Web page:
First, at the end of June 2018, provincial and small claims court fees were increased. Then, seven months later, after a review of court fees by the province’s justice department, a slew of fees at the Court of Queen’s Bench and Court of Appeal were hiked up — in some cases doubling.
If only mechanics charged their repair rates the same way.
In Saskatchewan, until recently, many court fees for such services as filing for a divorce, filing for an appeal, making a claim or even just making photocopies of documents hadn’t gone up since 1999.
It wasn’t to last for Saskatchewanites embroiled in or using their justice system. First, at the end of June 2018, provincial and small claims court fees were increased. Then, seven months later, after a review of court fees by the province’s justice department, a slew of fees at the Court of Queen’s Bench and Court of Appeal were hiked up — in some cases doubling. “The review determined that the current fees have not kept up with the actual costs of providing these services,” Justice Minister and Attorney General Don Morgan said in a news release at the end of last January.
Examples of the new fees at Court of Queen’s Bench includes doubling the cost of commencing an action to $200. Commencing a mediation action was $200 and now increases to $300. Photocopy fees jump to a dollar from 50 cents per page. Meanwhile, provincial court fees had already increased since last summer; issuing a summons for a small-claims case, for instance, went up by five times to $100 from the earlier rate of $20.
Fees paid to expert witnesses, interpreters and transcription services have also been increased to meet a “reasonable standard of compensation,” according to Saskatchewan’s justice department.
Those using legal aid are unaffected by the increases, Jerome Boyko, Legal Aid Saskatchewan’s director of finance and information technology, told Canadian Lawyer. The agency, which gets $25 million annually from the province, “is exempt from paying all court fees.”
And thanks to Saskatchewan’s Fee Waiver Act, which went into effect in 2016, clients of the Community Legal Assistance Services For Saskatoon Inner City can avoid shelling out for court service fees, says executive director Chantelle Johnson. CLASSIC offers walk-in advocacy clinics where clients can get free basic legal information and services from law students who are supervised by lawyers. It also runs free legal advice clinics where self-represented individuals can meet for a half hour with practising lawyers for guidance.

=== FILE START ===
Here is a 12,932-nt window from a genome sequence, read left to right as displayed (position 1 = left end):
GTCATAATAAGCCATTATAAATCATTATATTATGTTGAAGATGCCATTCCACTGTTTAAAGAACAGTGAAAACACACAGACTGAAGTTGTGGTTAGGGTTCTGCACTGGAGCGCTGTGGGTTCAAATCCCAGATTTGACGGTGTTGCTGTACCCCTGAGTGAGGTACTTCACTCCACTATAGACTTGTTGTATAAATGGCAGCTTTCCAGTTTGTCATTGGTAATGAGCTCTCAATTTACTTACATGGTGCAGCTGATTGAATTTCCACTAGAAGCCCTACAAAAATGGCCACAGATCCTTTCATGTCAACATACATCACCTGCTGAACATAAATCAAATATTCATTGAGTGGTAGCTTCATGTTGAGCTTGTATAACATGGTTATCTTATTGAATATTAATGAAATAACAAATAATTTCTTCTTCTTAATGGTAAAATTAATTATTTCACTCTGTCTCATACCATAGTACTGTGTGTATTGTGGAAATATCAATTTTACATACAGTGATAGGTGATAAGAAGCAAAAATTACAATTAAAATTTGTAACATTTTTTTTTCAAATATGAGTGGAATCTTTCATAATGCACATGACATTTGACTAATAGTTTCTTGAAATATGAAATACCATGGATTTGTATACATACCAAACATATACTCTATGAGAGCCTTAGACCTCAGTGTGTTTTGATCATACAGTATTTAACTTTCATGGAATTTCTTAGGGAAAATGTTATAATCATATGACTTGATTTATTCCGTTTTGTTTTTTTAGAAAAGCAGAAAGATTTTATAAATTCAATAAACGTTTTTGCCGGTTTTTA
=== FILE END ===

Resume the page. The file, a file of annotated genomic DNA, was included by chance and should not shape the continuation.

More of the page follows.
But others in the province — especially the growing number of middle-class Saskatchewan residents trying to avoid the high cost of lawyer fees by representing themselves in court — will likely be impacted, says Joel Janow, executive director of the Public Legal Education Association of Saskatchewan. A non-profit NGO, PLEA has been providing legal education to Saskatchewan residents interested in self-representation since 1980.
“Really, my only thought when I heard about these latest fees is that it’s going to cost more for people in Saskatchewan to [have] access to justice,” says Janow.
On PLEA’s website, plea.org, users can find information on various areas of law, including small claims, traffic cases, debt law, family law and criminal offences. They can even answer a series of questions on the website, and a program can use the answers to more quickly and accurately fill out complicated court forms.
Though usage has levelled off for some kinds of law after decades of exponential increases over the decades, a more recently added family law section has particularly taken off. “For a long time, we’ve been seeing more and more people representing themselves,” says Janow. “And the family law site just continues to rise.”
Carly Romanow is executive director and one of three staff lawyers at Pro Bono Law Saskatchewan. In 2017, the organization, which runs a dozen free legal clinics around the province, provided legal information to 1,100 people. Ninety-eight people were provided free partial or full representation by some of Pro Bono Law’s 350 volunteer or staff lawyers.
Romanow has called the court fee hikes “disappointing,” though many of Pro Bono Law’s clients may also be eligible for fee waivers. However, the waivers, she adds, don’t cover all court fees. “I haven’t seen a client be able to successfully use a waiver certificate to waive all the photocopying fees,” she says. With a divorce application comprising 75 pages, getting copies at a $1 per page can quickly add up.
Pro Bono Law doesn’t discuss publicly the means level required for clients to obtain a fee waiver. Lacking the resources to verify income claims, PBL also doesn’t require clients to provide proof of earnings.
Romanow says PBL’s mission is to fill in the gap between those eligible for legal aid and people — many of whom have jobs or income — who choose to represent themselves because they still can’t afford to hire a lawyer. The new fees, she says, are “just another barrier for self represented individuals to be able to fully prepare and understand the cases against them.”
Romanow says she’s curious about what the province will do with the extra revenue generated by the new fees. She has one suggestion: “A review of court forms would be very helpful. Even for a very sophisticated non-lawyer, court forms are confusing. ‘Judicial centre’ — what does that mean?”Many self-represented individuals, she says, are initially rejected by their local court registrar’s office when applying for various kinds of court remedies or hearings because they have incorrectly filled out forms. Simplifying the language and requirements in such forms “would help unclog some of the issues” at Saskatchewan’s court registries, she says.